PARIS (Bloomberg) -- PSA/Peugeot-Citroen is considering shifting its headquarters away from a prestigious location near the Arc de Triomphe in Paris after 50 years as a cost-cutting push impacts executive ranks, people familiar with the matter said.
Most of the staff currently working at the site on the Avenue de le Grande Armee will leave Paris for a location in the suburb of Poissy, where Europe's second-biggest carmaker has a factory, said the people, who asked not to be identified because the talks are private.
CEO Carlos Tavares presented the plan at a meeting of PSA's supervisory board on Tuesday, and unions will discuss the proposal in January, the people said. If approved, the move would take place progressively and be completed by the end of 2016.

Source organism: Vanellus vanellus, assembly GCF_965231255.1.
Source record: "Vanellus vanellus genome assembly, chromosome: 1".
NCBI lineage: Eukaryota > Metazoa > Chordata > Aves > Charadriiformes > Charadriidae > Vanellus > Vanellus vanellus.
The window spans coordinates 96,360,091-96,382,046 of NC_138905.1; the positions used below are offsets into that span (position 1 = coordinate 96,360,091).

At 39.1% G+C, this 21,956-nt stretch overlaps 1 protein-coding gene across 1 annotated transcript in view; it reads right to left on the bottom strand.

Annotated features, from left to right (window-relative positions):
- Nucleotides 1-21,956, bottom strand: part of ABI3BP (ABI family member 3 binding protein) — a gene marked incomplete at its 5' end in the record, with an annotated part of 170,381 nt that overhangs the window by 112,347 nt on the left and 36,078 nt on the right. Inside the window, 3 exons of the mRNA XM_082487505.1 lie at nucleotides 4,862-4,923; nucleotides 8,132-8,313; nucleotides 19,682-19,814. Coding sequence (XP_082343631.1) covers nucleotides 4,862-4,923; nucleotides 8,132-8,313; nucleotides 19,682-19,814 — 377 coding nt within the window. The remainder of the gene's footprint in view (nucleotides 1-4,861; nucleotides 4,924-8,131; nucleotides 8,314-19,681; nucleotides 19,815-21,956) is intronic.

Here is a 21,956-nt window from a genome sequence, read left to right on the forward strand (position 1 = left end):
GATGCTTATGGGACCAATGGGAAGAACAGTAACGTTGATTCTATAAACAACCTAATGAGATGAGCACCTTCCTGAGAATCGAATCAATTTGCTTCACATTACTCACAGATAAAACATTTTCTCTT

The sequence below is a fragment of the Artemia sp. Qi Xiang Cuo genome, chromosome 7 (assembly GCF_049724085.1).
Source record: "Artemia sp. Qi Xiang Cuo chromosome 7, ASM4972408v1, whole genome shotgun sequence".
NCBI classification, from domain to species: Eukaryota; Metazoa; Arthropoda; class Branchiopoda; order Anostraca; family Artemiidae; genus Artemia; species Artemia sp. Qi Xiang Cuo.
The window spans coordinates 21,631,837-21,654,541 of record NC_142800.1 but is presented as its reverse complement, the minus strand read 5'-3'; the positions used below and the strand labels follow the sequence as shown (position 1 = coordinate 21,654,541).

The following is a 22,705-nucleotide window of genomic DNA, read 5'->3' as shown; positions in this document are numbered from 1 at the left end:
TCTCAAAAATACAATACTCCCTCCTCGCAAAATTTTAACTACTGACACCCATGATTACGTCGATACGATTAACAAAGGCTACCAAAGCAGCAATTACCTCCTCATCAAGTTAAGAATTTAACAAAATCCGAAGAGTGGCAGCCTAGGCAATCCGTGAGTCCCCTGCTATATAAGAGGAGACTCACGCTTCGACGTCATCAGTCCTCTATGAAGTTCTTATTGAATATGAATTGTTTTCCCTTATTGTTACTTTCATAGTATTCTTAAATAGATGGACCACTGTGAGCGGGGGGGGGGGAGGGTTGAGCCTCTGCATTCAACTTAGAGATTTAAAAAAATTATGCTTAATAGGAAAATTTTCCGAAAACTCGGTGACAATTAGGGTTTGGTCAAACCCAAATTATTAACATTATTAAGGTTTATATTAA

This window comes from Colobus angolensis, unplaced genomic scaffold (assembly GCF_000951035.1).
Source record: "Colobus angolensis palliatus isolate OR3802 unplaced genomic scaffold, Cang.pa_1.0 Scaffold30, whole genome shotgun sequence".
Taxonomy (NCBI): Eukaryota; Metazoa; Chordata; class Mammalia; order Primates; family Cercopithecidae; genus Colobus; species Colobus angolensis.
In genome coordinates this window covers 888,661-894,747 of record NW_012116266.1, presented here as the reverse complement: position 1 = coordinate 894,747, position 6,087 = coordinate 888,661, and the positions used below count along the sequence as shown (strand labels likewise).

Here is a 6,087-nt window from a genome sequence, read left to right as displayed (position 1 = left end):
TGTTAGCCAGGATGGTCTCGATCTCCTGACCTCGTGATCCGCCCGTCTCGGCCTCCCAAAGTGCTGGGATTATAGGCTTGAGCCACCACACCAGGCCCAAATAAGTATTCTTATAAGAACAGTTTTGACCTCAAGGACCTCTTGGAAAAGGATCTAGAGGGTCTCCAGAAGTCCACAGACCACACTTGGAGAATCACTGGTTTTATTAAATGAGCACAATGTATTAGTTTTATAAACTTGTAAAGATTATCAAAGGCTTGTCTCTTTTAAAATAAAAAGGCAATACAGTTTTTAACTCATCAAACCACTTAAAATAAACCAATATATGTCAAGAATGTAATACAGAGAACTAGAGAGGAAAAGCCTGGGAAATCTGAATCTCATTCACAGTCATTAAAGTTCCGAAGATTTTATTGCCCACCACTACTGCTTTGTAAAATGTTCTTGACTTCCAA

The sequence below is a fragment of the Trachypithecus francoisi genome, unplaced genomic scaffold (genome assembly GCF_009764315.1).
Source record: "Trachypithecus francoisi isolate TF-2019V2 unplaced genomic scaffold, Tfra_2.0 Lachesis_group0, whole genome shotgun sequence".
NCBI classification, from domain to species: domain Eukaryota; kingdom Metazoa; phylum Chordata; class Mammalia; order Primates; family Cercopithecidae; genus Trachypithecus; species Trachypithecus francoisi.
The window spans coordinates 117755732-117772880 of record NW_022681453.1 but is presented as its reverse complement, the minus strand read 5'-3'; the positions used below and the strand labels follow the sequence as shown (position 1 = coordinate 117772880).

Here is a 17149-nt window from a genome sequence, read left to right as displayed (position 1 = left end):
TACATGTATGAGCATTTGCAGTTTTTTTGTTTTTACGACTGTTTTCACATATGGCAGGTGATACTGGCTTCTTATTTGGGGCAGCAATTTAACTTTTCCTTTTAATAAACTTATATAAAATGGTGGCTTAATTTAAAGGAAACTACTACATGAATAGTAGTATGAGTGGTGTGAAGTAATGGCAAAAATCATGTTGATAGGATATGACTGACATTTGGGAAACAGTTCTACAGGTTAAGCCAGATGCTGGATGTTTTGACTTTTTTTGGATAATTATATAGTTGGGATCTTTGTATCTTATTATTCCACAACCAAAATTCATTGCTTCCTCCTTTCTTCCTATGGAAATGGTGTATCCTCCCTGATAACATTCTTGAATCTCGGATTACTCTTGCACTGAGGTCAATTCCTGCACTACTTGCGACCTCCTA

"We've launched a study to evaluate several options to better manage our real estate assets and improve the working conditions of our employees" at the headquarters, said Jean- Baptiste Thomas, a Peugeot spokesman. "No decision has been made yet."
The manufacturer, which posted a first-half profit for the first time in three years, is working to restore earnings after selling shares to the French government and China's Dongfeng Motor Corp. to raise cash.
PSA already sold the headquarters building for 245.5 million euros ($306 million) in 2012. At the time, the company said it planned to lease back the facility for at least nine years.
The office, located about 700 meters (765 yards) from the Arc de Triomphe, provides space for about 1,500 employees, who perform functions including administration and finance, according to an internal document obtained by Bloomberg. It costs about 50 million euros a year in rent and operating expenses, according to one person.
For about 500 employees who won't go to the site in Poissy, a new headquarters would be found in the Paris region, one person said.